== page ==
What is server redundancy?
Redundancy is often seen as a negative term, but in when it comes to IT – and infrastructure in particular – it’s a very important consideration.
IT-wise, redundancy is the “duplication of critical components or functions of a system with the intention of increasing reliability of the system, usually in the form of a backup or fail-safe, or to improve actual system performance, such as in the case of GNSS receivers, or multi-threaded computer processing,” according to Wikipedia.
If you have production servers in your organization, having redundant servers is a must. A redundant server is deployed for backup, load balancing, or maintenance reasons.
Server redundancy is instigated in an enterprise IT environment where server availability is really necessary. A redundant server uses the same compute capacity and storage as well as having the same applications running and the same configuration.
A redundant server stays offline and is not used as a live server until it is needed. That said, it is powered up and has network connectivity so it can spring into action when required.
When failure, downtime or excessive traffic happens to a live production server, the redundant server can be deployed to either take the place of the production server or share its traffic load to minimize problems.
However, it can double both the cost of having a server and its running costs. Importantly, you will also need space for two servers.
Why is it important?
When faced with a disaster, the difference between an organization that survives and one that fails, is down to the effectiveness of their DR strategy – not just in theory but in implementation.
As such, redundant servers should be an essential part of wider DR plans. After all, access to your server and the data on it will be critical in the aftermath of a disaster.
Issues such as a hardware failure, network problems or application faults could cause your primary servers to stop functioning correctly. This can leave users unable to access services, which poses a real barrier to productivity.
Server redundancy helps business by protecting critical data by ensuring it exists in more than just one place. This means that the business can recover data if something happens to a live server.
For applications where data integrity and access are vital, redundant servers are very important.
What are the business benefits?
Redundant servers offer assurance to businesses as they have a cost-effective backup for accessing critical data if disaster strikes and a live server goes offline.
If a server goes down, a backup server can take up the slack enabling maximum uptime until the failed server is fixed.
They also feature real-time system monitoring which scans for possible failure, this means your business always knows about the health of their servers.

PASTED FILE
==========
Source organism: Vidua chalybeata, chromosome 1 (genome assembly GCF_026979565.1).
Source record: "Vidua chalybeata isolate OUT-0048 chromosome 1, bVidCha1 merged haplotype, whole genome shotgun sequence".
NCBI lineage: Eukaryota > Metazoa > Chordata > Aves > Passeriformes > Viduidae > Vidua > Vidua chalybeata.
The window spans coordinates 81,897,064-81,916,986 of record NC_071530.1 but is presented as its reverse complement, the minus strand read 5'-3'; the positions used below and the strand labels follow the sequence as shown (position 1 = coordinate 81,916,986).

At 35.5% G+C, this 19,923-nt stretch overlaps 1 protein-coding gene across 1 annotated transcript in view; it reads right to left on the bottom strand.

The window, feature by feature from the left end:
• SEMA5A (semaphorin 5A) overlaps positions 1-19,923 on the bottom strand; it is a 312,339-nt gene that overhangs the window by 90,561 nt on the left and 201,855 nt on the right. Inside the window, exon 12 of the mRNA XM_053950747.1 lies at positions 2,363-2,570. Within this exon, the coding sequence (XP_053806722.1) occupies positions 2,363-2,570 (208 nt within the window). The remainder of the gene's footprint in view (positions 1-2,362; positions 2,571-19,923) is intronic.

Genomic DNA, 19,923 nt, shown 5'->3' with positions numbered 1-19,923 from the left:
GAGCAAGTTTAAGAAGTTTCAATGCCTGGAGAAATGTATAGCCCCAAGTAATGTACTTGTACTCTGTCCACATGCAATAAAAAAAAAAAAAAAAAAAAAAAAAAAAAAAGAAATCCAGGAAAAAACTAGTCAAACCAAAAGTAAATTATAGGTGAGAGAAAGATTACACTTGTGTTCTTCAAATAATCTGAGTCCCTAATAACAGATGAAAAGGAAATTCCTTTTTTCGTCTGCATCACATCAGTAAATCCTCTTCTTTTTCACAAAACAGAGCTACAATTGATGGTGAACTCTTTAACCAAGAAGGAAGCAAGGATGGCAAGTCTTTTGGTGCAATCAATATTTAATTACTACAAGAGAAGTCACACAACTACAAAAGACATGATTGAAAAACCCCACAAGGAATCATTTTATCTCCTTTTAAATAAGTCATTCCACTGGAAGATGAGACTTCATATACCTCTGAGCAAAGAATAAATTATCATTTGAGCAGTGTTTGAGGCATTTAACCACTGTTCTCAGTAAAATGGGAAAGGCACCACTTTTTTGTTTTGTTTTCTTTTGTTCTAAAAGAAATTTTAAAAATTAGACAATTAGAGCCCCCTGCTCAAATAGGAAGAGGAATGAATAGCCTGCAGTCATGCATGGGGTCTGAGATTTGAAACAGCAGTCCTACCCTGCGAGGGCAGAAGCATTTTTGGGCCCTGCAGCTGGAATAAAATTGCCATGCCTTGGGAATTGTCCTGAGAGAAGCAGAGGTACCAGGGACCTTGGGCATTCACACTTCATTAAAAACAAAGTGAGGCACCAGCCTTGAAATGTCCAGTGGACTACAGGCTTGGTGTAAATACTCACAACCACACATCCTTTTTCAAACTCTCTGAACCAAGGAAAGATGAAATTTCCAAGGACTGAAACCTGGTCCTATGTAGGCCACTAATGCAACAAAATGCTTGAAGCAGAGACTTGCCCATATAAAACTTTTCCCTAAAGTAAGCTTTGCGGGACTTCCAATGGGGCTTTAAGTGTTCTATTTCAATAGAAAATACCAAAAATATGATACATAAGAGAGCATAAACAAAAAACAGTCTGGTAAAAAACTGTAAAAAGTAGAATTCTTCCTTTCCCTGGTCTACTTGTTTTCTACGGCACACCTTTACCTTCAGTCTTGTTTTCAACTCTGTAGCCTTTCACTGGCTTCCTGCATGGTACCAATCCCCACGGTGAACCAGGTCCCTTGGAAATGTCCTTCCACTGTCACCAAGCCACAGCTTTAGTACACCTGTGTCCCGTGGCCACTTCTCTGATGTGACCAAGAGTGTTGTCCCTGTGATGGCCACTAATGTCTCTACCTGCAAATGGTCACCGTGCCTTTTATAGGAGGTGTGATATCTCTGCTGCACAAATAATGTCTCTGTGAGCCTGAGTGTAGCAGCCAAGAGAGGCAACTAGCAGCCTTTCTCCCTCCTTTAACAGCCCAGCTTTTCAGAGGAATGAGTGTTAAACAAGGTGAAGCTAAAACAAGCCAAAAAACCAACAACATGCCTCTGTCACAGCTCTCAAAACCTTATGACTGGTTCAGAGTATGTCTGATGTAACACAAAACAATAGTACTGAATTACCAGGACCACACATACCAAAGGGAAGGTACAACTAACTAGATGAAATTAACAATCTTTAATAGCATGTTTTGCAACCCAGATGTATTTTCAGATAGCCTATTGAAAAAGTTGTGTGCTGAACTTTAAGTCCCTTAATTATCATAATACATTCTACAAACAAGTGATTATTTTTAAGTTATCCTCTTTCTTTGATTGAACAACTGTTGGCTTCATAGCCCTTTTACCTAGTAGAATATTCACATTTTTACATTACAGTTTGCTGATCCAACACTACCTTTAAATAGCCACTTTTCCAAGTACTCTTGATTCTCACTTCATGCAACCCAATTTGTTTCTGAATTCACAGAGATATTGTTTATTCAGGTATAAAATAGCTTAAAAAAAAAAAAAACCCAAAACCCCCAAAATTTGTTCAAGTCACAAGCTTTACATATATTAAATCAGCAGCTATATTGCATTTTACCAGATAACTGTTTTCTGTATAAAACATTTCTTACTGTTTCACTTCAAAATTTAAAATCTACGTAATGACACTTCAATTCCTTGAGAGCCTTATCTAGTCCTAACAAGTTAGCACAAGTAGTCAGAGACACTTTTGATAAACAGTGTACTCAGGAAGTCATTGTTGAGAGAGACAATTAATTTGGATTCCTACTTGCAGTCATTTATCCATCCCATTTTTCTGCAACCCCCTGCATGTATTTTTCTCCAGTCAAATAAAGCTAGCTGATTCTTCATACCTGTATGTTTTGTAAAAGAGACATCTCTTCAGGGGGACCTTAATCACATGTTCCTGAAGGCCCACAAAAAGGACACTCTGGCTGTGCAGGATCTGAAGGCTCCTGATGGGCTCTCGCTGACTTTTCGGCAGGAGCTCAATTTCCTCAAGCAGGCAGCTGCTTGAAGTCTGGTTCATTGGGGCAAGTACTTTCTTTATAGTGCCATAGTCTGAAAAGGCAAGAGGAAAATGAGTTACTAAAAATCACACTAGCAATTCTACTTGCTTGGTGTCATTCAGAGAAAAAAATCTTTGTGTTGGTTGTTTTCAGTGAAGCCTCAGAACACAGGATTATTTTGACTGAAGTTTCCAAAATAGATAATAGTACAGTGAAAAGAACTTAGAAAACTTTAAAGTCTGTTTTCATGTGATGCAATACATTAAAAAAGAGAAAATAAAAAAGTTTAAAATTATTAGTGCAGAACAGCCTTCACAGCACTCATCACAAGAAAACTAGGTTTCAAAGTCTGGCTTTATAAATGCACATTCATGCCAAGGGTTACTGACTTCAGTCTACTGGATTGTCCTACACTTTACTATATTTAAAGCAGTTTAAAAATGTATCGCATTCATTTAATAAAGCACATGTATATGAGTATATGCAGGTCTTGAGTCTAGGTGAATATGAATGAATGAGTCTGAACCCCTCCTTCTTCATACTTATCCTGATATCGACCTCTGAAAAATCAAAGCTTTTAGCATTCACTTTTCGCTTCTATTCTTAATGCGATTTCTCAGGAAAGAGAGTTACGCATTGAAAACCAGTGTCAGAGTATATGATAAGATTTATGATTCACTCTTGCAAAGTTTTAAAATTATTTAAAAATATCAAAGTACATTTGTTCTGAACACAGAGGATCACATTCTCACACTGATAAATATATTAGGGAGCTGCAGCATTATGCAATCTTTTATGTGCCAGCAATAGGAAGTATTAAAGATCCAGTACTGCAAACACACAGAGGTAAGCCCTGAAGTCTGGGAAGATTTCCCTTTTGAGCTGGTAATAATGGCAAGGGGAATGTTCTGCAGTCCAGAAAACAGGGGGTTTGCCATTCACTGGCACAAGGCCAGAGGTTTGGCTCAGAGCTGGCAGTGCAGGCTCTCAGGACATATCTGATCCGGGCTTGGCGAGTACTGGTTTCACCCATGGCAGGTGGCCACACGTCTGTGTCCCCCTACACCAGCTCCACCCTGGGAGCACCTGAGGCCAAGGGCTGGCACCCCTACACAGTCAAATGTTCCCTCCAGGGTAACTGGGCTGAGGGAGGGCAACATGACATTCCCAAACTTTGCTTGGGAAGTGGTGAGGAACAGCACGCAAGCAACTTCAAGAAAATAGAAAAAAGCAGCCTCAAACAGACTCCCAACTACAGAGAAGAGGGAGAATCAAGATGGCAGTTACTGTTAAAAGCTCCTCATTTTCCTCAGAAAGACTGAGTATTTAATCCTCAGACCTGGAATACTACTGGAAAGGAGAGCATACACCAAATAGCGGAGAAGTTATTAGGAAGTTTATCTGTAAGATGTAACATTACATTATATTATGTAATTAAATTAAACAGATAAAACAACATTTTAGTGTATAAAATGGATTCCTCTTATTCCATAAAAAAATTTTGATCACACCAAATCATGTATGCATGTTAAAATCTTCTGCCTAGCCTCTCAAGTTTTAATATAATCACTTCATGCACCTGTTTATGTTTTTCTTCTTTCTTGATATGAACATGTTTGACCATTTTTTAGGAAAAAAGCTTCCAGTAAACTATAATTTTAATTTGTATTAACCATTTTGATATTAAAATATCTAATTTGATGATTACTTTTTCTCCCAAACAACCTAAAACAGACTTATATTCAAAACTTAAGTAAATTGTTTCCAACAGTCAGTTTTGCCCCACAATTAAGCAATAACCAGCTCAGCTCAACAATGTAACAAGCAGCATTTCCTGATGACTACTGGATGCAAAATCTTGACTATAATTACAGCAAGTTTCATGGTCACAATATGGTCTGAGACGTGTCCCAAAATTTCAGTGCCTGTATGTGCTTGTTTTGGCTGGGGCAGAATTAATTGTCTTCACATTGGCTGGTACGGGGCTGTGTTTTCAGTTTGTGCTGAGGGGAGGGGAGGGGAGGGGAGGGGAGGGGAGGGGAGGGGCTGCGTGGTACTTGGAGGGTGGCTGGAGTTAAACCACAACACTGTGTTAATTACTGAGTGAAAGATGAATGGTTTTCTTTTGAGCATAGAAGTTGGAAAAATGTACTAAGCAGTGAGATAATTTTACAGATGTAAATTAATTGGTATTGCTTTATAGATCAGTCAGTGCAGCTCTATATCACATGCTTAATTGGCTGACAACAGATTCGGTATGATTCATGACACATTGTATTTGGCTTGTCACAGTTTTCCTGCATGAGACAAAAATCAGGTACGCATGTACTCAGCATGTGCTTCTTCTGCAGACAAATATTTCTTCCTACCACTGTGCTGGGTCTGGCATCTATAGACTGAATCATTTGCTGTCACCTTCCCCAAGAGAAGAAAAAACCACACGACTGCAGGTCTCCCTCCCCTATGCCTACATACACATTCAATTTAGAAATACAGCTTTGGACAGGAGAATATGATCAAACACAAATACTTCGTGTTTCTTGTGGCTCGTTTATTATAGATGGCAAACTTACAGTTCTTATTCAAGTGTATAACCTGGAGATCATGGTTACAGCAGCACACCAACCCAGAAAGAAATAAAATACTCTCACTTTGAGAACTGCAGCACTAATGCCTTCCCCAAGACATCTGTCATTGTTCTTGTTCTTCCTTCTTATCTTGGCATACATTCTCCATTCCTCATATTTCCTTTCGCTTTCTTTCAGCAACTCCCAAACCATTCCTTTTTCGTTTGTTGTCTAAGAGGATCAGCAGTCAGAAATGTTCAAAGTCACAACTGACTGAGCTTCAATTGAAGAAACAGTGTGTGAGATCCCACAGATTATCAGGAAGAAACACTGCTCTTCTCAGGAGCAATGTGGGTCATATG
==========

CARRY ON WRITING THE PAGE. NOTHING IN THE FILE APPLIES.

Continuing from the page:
However, the benefits need to be balanced with the level of risk and the substantial costs associated with it.
Types of redundant server
Redundant servers can take many forms.
Redundant domain, front end, and validation servers: These are used for load-balancing to ensure users can always access a service. For example, a secondary Windows Active Directory server validates user access to the domain if the primary AD server goes down or is busy.
Replicated servers: A replicated backup server can be paired with a production server. Any change to the production server is replicated to a backup server using software-based or hardware-based tools. In the event of a server failure, the replicated server can be brought into service.
Disaster recovery servers: These are semi-hot spares that can have backup files quickly restored and restart processing, should disaster strike.
How to create server redundancy
In order to create server redundancy in your infrastructure, you need two servers housing identical data – a primary server and a secondary server.
A failover monitoring server checks the primary servers for any problems. Should a problem be detected, it will automatically update DNS records so that network traffic is diverted to a secondary server.
Once the primary server is working properly again, traffic will be rerouted back to the primary server. If the handover and hand back are successful, users should not notice any difference to the service.
What is IP failover?
IP failover is a popular technique for server redundancy. Servers run a ‘heartbeat’ process and in the event of one server failing to see the ‘heartbeat’ of the other server, it takes over the IP address of the failing server.
IP takeover is implemented when two servers are connected on the same switch and are running on the same subnet.
What else should be redundant?
In addition to a redundant server, your infrastructure should make sure it has other parts of it that can be duplicated in case of emergencies and to ensure maximum uptime.
Backups: Backups can be deployed to ensure data held locally is also stored elsewhere (on the cloud, or another data center in a distant location). This allows you to quickly restore data in the event of a disaster.
Disk drives: Hot spares should be available so that if a disk drive in a primary server fails, another drive can immediately replace it. Using a RAID array should ensure that a server can keep running when there is a single disk failure.
Power supplies: Redundant power supplies should be deployed on critical servers so that if the main power supply fails, it can continue to run.
Internet connectivity: If your server needs to have a connection to the internet at all times, having a line from a different telecoms company is important. If one line fails (e.g. if a workman severs a cable), traffic can shift onto an undamaged line.
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